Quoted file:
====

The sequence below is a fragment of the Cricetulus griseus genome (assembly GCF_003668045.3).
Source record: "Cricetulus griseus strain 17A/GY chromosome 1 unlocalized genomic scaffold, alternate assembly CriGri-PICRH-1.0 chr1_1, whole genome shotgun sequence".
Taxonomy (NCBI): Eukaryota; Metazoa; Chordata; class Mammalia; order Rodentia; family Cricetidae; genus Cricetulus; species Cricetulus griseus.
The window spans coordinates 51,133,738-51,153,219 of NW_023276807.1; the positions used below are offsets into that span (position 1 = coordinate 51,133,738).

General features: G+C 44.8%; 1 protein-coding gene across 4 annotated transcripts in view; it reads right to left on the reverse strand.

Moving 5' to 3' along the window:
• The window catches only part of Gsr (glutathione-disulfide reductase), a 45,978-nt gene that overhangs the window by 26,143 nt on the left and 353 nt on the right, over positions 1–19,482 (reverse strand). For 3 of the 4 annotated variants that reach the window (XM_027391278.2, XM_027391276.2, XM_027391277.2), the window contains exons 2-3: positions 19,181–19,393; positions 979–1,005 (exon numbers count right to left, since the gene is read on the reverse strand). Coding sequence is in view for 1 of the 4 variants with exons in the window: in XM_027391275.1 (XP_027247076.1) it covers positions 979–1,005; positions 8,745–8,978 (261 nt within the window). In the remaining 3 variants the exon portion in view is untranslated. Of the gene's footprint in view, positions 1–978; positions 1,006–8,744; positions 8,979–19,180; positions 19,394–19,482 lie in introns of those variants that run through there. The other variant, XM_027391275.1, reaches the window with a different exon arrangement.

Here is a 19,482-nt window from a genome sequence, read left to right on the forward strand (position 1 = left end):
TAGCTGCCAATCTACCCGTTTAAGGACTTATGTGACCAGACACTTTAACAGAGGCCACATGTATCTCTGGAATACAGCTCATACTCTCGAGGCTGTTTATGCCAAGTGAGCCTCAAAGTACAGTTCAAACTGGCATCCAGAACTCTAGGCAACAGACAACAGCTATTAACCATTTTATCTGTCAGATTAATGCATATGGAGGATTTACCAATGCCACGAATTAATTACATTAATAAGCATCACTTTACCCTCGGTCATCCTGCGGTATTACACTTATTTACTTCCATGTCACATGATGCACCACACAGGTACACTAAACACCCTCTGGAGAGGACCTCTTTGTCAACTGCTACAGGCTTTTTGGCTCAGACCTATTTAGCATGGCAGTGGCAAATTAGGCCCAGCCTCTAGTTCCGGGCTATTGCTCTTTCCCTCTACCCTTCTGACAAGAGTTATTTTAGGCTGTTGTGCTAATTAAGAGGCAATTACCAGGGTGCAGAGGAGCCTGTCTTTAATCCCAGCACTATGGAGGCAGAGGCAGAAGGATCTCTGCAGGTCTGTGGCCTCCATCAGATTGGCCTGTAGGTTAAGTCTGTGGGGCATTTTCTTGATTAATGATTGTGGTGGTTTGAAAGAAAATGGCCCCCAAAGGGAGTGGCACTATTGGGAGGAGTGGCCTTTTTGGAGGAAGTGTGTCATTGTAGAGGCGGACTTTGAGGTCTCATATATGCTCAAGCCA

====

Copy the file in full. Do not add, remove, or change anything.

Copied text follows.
The sequence below is a fragment of the Cricetulus griseus genome (assembly GCF_003668045.3).
Source record: "Cricetulus griseus strain 17A/GY chromosome 1 unlocalized genomic scaffold, alternate assembly CriGri-PICRH-1.0 chr1_1, whole genome shotgun sequence".
Taxonomy (NCBI): Eukaryota; Metazoa; Chordata; class Mammalia; order Rodentia; family Cricetidae; genus Cricetulus; species Cricetulus griseus.
The window spans coordinates 51,133,738-51,153,219 of NW_023276807.1; the positions used below are offsets into that span (position 1 = coordinate 51,133,738).

General features: G+C 44.8%; 1 protein-coding gene across 4 annotated transcripts in view; it reads right to left on the reverse strand.

Moving 5' to 3' along the window:
• The window catches only part of Gsr (glutathione-disulfide reductase), a 45,978-nt gene that overhangs the window by 26,143 nt on the left and 353 nt on the right, over positions 1–19,482 (reverse strand). For 3 of the 4 annotated variants that reach the window (XM_027391278.2, XM_027391276.2, XM_027391277.2), the window contains exons 2-3: positions 19,181–19,393; positions 979–1,005 (exon numbers count right to left, since the gene is read on the reverse strand). Coding sequence is in view for 1 of the 4 variants with exons in the window: in XM_027391275.1 (XP_027247076.1) it covers positions 979–1,005; positions 8,745–8,978 (261 nt within the window). In the remaining 3 variants the exon portion in view is untranslated. Of the gene's footprint in view, positions 1–978; positions 1,006–8,744; positions 8,979–19,180; positions 19,394–19,482 lie in introns of those variants that run through there. The other variant, XM_027391275.1, reaches the window with a different exon arrangement.

Here is a 19,482-nt window from a genome sequence, read left to right on the forward strand (position 1 = left end):
TAGCTGCCAATCTACCCGTTTAAGGACTTATGTGACCAGACACTTTAACAGAGGCCACATGTATCTCTGGAATACAGCTCATACTCTCGAGGCTGTTTATGCCAAGTGAGCCTCAAAGTACAGTTCAAACTGGCATCCAGAACTCTAGGCAACAGACAACAGCTATTAACCATTTTATCTGTCAGATTAATGCATATGGAGGATTTACCAATGCCACGAATTAATTACATTAATAAGCATCACTTTACCCTCGGTCATCCTGCGGTATTACACTTATTTACTTCCATGTCACATGATGCACCACACAGGTACACTAAACACCCTCTGGAGAGGACCTCTTTGTCAACTGCTACAGGCTTTTTGGCTCAGACCTATTTAGCATGGCAGTGGCAAATTAGGCCCAGCCTCTAGTTCCGGGCTATTGCTCTTTCCCTCTACCCTTCTGACAAGAGTTATTTTAGGCTGTTGTGCTAATTAAGAGGCAATTACCAGGGTGCAGAGGAGCCTGTCTTTAATCCCAGCACTATGGAGGCAGAGGCAGAAGGATCTCTGCAGGTCTGTGGCCTCCATCAGATTGGCCTGTAGGTTAAGTCTGTGGGGCATTTTCTTGATTAATGATTGTGGTGGTTTGAAAGAAAATGGCCCCCAAAGGGAGTGGCACTATTGGGAGGAGTGGCCTTTTTGGAGGAAGTGTGTCATTGTAGAGGCGGACTTTGAGGTCTCATATATGCTCAAGCCA